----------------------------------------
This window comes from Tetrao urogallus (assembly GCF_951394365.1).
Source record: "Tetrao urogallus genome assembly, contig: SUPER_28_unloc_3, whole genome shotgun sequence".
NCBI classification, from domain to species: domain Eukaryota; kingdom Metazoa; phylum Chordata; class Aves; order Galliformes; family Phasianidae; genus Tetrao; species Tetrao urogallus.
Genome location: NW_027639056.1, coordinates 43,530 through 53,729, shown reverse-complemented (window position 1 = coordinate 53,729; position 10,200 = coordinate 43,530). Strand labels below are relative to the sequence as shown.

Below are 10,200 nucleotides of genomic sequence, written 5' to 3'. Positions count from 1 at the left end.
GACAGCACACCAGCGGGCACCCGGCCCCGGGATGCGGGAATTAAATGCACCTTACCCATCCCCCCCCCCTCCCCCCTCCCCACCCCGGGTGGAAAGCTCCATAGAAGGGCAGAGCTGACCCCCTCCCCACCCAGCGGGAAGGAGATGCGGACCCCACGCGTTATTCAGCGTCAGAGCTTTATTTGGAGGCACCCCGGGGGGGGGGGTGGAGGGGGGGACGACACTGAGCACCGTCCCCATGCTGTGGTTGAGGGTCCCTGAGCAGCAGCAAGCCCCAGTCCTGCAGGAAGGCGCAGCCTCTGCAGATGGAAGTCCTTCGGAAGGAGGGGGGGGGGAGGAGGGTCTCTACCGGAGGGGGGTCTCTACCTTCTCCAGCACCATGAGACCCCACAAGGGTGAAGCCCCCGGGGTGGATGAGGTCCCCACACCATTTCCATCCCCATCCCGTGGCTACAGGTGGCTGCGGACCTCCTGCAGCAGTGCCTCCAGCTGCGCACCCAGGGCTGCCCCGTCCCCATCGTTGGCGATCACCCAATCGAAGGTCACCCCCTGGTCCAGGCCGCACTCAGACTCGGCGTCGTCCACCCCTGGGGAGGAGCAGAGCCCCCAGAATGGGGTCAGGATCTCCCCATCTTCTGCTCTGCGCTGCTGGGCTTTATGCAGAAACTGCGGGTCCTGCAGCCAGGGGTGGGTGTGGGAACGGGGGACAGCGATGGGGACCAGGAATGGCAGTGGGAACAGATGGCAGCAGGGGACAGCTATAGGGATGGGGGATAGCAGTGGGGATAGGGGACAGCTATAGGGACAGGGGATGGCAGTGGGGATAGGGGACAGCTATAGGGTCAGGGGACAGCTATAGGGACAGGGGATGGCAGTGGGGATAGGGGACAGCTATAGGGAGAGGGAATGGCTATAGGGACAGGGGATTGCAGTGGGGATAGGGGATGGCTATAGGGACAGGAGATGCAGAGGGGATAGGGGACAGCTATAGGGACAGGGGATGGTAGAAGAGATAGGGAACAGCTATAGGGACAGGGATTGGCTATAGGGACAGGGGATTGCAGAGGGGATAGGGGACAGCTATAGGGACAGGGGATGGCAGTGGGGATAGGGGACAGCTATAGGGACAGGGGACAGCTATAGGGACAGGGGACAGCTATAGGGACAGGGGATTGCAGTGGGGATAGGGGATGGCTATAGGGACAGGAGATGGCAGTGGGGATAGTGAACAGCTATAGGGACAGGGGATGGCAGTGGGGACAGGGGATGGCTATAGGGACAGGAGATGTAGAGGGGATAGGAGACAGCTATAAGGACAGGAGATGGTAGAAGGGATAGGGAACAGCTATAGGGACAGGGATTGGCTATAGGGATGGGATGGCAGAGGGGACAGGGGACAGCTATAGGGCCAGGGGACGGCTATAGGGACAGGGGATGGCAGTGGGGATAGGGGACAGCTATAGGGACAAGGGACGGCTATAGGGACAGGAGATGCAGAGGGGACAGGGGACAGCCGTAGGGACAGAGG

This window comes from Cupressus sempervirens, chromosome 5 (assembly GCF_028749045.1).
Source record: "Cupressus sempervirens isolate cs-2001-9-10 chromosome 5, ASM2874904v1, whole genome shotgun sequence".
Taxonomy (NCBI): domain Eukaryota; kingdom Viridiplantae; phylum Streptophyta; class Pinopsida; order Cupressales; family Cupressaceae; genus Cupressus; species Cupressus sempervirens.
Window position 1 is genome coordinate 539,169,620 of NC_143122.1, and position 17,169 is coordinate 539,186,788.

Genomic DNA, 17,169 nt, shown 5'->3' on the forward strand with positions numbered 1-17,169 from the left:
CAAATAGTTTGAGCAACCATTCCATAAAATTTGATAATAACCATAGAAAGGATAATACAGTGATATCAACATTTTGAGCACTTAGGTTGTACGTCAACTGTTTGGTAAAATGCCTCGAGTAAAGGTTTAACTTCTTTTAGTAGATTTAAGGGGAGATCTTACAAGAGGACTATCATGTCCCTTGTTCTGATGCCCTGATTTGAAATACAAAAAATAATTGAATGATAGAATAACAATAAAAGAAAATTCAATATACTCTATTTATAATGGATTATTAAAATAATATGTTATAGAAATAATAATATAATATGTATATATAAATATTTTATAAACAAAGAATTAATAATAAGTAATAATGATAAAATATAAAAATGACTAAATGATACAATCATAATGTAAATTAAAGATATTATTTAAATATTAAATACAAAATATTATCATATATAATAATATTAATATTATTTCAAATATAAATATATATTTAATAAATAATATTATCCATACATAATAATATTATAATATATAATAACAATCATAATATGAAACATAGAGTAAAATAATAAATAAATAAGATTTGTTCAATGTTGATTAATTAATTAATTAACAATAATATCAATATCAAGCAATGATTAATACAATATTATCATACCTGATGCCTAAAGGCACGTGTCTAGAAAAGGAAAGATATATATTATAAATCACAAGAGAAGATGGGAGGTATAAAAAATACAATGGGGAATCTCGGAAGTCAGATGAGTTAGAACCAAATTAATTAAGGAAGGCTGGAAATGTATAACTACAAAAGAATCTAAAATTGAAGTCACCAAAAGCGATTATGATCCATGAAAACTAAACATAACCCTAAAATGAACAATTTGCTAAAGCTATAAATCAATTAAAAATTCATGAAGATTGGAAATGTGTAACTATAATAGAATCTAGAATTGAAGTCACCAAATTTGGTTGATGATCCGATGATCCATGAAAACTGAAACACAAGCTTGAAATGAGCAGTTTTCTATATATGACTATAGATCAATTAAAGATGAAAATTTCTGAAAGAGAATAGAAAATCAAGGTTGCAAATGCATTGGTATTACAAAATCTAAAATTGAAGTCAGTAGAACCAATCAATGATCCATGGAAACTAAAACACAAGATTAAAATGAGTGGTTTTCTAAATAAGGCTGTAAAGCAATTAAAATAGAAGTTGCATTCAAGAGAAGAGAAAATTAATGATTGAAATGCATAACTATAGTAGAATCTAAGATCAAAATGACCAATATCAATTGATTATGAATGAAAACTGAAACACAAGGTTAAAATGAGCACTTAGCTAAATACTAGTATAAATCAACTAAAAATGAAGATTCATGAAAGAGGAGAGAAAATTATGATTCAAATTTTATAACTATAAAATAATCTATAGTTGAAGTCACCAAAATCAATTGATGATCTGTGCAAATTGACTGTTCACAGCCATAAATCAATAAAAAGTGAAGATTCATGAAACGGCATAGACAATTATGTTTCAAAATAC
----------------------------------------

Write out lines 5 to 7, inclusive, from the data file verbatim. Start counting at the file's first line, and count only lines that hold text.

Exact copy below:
Below are 10,200 nucleotides of genomic sequence, written 5' to 3'. Positions count from 1 at the left end.
GACAGCACACCAGCGGGCACCCGGCCCCGGGATGCGGGAATTAAATGCACCTTACCCATCCCCCCCCCCTCCCCCCTCCCCACCCCGGGTGGAAAGCTCCATAGAAGGGCAGAGCTGACCCCCTCCCCACCCAGCGGGAAGGAGATGCGGACCCCACGCGTTATTCAGCGTCAGAGCTTTATTTGGAGGCACCCCGGGGGGGGGGGTGGAGGGGGGGACGACACTGAGCACCGTCCCCATGCTGTGGTTGAGGGTCCCTGAGCAGCAGCAAGCCCCAGTCCTGCAGGAAGGCGCAGCCTCTGCAGATGGAAGTCCTTCGGAAGGAGGGGGGGGGGAGGAGGGTCTCTACCGGAGGGGGGTCTCTACCTTCTCCAGCACCATGAGACCCCACAAGGGTGAAGCCCCCGGGGTGGATGAGGTCCCCACACCATTTCCATCCCCATCCCGTGGCTACAGGTGGCTGCGGACCTCCTGCAGCAGTGCCTCCAGCTGCGCACCCAGGGCTGCCCCGTCCCCATCGTTGGCGATCACCCAATCGAAGGTCACCCCCTGGTCCAGGCCGCACTCAGACTCGGCGTCGTCCACCCCTGGGGAGGAGCAGAGCCCCCAGAATGGGGTCAGGATCTCCCCATCTTCTGCTCTGCGCTGCTGGGCTTTATGCAGAAACTGCGGGTCCTGCAGCCAGGGGTGGGTGTGGGAACGGGGGACAGCGATGGGGACCAGGAATGGCAGTGGGAACAGATGGCAGCAGGGGACAGCTATAGGGATGGGGGATAGCAGTGGGGATAGGGGACAGCTATAGGGACAGGGGATGGCAGTGGGGATAGGGGACAGCTATAGGGTCAGGGGACAGCTATAGGGACAGGGGATGGCAGTGGGGATAGGGGACAGCTATAGGGAGAGGGAATGGCTATAGGGACAGGGGATTGCAGTGGGGATAGGGGATGGCTATAGGGACAGGAGATGCAGAGGGGATAGGGGACAGCTATAGGGACAGGGGATGGTAGAAGAGATAGGGAACAGCTATAGGGACAGGGATTGGCTATAGGGACAGGGGATTGCAGAGGGGATAGGGGACAGCTATAGGGACAGGGGATGGCAGTGGGGATAGGGGACAGCTATAGGGACAGGGGACAGCTATAGGGACAGGGGACAGCTATAGGGACAGGGGATTGCAGTGGGGATAGGGGATGGCTATAGGGACAGGAGATGGCAGTGGGGATAGTGAACAGCTATAGGGACAGGGGATGGCAGTGGGGACAGGGGATGGCTATAGGGACAGGAGATGTAGAGGGGATAGGAGACAGCTATAAGGACAGGAGATGGTAGAAGGGATAGGGAACAGCTATAGGGACAGGGATTGGCTATAGGGATGGGATGGCAGAGGGGACAGGGGACAGCTATAGGGCCAGGGGACGGCTATAGGGACAGGGGATGGCAGTGGGGATAGGGGACAGCTATAGGGACAAGGGACGGCTATAGGGACAGGAGATGCAGAGGGGACAGGGGACAGCCGTAGGGACAGAGG

This window comes from Cupressus sempervirens, chromosome 5 (assembly GCF_028749045.1).